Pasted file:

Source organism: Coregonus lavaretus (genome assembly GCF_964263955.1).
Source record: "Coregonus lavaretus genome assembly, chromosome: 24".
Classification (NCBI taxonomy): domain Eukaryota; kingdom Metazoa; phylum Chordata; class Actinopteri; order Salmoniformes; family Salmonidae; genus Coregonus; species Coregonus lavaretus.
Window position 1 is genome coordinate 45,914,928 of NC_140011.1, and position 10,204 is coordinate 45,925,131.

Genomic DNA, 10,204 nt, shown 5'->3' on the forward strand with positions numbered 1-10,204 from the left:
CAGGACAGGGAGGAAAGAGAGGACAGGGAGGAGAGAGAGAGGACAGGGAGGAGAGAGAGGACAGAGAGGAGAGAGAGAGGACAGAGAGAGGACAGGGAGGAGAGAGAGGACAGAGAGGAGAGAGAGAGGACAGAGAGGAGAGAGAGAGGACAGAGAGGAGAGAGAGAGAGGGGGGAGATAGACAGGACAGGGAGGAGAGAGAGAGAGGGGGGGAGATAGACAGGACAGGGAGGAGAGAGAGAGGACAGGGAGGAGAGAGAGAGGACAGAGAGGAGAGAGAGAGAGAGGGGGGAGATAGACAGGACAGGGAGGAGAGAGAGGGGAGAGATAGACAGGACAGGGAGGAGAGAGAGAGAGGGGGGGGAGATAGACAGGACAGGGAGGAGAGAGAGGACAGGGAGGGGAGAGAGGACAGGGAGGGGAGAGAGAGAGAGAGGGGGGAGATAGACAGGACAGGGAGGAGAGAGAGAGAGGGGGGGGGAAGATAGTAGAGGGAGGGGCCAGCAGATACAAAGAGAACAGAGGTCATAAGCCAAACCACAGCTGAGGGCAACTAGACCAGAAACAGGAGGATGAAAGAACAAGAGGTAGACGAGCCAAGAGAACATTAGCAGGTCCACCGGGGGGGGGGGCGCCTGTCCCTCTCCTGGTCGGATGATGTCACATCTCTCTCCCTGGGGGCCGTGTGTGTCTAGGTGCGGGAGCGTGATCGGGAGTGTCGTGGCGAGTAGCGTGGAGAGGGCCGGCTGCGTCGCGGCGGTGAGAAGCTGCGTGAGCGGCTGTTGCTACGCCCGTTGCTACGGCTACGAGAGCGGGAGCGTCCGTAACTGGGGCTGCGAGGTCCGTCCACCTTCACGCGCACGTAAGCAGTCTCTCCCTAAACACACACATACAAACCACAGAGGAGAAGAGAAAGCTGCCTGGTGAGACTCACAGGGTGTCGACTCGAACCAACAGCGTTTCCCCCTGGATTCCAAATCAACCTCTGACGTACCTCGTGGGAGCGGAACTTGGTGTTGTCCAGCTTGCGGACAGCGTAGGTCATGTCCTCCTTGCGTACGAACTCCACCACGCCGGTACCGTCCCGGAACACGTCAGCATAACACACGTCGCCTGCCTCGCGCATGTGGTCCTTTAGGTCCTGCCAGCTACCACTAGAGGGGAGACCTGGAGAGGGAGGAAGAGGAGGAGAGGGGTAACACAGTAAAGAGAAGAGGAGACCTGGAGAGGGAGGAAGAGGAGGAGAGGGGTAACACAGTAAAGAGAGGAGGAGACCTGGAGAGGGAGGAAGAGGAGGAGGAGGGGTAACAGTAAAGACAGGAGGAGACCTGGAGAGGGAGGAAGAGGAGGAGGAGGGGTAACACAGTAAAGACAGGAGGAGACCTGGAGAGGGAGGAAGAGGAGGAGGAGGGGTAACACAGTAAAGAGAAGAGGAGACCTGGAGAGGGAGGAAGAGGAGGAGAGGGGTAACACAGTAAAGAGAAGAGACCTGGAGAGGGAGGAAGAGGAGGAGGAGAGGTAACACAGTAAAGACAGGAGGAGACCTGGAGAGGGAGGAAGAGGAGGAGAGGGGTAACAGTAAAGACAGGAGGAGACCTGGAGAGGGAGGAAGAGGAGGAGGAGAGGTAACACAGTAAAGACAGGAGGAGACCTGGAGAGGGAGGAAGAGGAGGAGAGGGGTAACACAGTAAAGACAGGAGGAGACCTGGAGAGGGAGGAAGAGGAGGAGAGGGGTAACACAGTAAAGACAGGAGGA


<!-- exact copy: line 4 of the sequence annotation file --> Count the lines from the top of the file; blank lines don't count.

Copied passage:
Window position 1 is genome coordinate 45,914,928 of NC_140011.1, and position 10,204 is coordinate 45,925,131.